Controversy flares over another medical study on post-abortion psychiatric issues.
The just-released May 13, 2003, 168(10) issue of the Canadian Medical Association Journal contains an article, Psychiatric admissions of low-income women following abortion and childbirth.
The Vancouver Sun addresses the study in today's edition in an article headlined Study ties abortion, mental illness; Critics assail 'outrageous' report published in top Canadian journal.
Versions of that same article also appeared in the Windsor Star, Edmonton
Journal, Ottawa Citizen, Calgary Herald, and the Kingston Whig-Standard.
According to the article, a review of the medical records of 56,741 California
medicaid patients revealed that women who had abortions were 2.6
times more likely than delivering women to be hospitalized for
psychiatric treatment in the first 90 days following abortion or
The same issue of the CMAJ contains a rebuttal article by Brenda Major, Psychological implications of abortion--highly charged and rife with misleading research.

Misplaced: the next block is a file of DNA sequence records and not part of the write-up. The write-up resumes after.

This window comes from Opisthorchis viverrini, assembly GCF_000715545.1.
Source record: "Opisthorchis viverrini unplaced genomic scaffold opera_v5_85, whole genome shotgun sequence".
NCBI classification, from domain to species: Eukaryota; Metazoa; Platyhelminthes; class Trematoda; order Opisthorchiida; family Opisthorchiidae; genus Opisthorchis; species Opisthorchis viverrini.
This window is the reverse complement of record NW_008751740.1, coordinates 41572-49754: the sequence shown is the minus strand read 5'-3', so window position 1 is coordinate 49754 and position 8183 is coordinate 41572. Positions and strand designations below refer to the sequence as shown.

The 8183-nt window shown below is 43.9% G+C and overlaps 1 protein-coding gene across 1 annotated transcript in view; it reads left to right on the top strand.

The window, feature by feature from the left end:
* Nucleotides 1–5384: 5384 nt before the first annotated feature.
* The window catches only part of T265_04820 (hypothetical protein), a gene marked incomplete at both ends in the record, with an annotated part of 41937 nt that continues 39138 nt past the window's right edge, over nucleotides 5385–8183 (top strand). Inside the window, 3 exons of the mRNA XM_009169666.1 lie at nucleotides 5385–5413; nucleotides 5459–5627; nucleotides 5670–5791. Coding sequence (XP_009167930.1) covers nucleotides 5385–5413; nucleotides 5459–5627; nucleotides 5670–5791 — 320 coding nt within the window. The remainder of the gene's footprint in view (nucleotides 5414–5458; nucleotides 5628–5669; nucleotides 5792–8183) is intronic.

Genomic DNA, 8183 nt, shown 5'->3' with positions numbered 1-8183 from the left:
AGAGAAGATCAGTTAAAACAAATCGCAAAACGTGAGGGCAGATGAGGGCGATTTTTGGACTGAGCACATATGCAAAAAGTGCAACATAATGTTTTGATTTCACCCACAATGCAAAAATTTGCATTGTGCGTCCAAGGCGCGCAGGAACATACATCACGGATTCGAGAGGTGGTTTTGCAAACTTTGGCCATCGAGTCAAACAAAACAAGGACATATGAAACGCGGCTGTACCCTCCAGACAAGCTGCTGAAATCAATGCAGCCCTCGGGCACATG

This article asserts that "A truly definitive study of the psychological effects of abortion is impossible."
I'm not sure if she means that in the sense that truly definitive studies of nearly any psychological phenomena are impossible, or whether she means that "this is the eighth study in eighteen months published in a leading peer-reviewed medical journal that shows a correlation between abortion and later emotional distress; therefore, let's start reminding ourselves that it is impossible for studies like these to get to the truth."
David Reardon of The Elliott Institute is one of the co-authors of the new study. His reflections on it can be found here.